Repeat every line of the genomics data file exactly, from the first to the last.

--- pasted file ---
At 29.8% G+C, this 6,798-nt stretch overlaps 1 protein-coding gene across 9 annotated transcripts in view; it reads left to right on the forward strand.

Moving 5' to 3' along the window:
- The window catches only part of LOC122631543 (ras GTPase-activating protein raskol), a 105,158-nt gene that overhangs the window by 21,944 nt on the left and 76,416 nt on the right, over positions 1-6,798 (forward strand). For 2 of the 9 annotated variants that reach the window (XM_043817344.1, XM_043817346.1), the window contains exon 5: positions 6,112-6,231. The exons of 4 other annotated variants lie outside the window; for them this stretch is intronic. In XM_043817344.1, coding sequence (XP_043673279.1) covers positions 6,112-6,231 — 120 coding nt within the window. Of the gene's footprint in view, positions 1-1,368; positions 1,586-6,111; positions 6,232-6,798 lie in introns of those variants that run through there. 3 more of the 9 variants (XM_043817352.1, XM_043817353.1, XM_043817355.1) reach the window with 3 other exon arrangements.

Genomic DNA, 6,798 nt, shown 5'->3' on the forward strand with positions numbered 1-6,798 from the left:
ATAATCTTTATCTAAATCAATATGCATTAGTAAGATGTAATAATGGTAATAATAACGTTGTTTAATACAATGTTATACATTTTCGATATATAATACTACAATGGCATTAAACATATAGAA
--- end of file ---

At 29.8% G+C, this 6,798-nt stretch overlaps 1 protein-coding gene across 9 annotated transcripts in view; it reads left to right on the forward strand.

Moving 5' to 3' along the window:
- The window catches only part of LOC122631543 (ras GTPase-activating protein raskol), a 105,158-nt gene that overhangs the window by 21,944 nt on the left and 76,416 nt on the right, over positions 1-6,798 (forward strand). For 2 of the 9 annotated variants that reach the window (XM_043817344.1, XM_043817346.1), the window contains exon 5: positions 6,112-6,231. The exons of 4 other annotated variants lie outside the window; for them this stretch is intronic. In XM_043817344.1, coding sequence (XP_043673279.1) covers positions 6,112-6,231 — 120 coding nt within the window. Of the gene's footprint in view, positions 1-1,368; positions 1,586-6,111; positions 6,232-6,798 lie in introns of those variants that run through there. 3 more of the 9 variants (XM_043817352.1, XM_043817353.1, XM_043817355.1) reach the window with 3 other exon arrangements.

Genomic DNA, 6,798 nt, shown 5'->3' on the forward strand with positions numbered 1-6,798 from the left:
ATAATCTTTATCTAAATCAATATGCATTAGTAAGATGTAATAATGGTAATAATAACGTTGTTTAATACAATGTTATACATTTTCGATATATAATACTACAATGGCATTAAACATATAGAA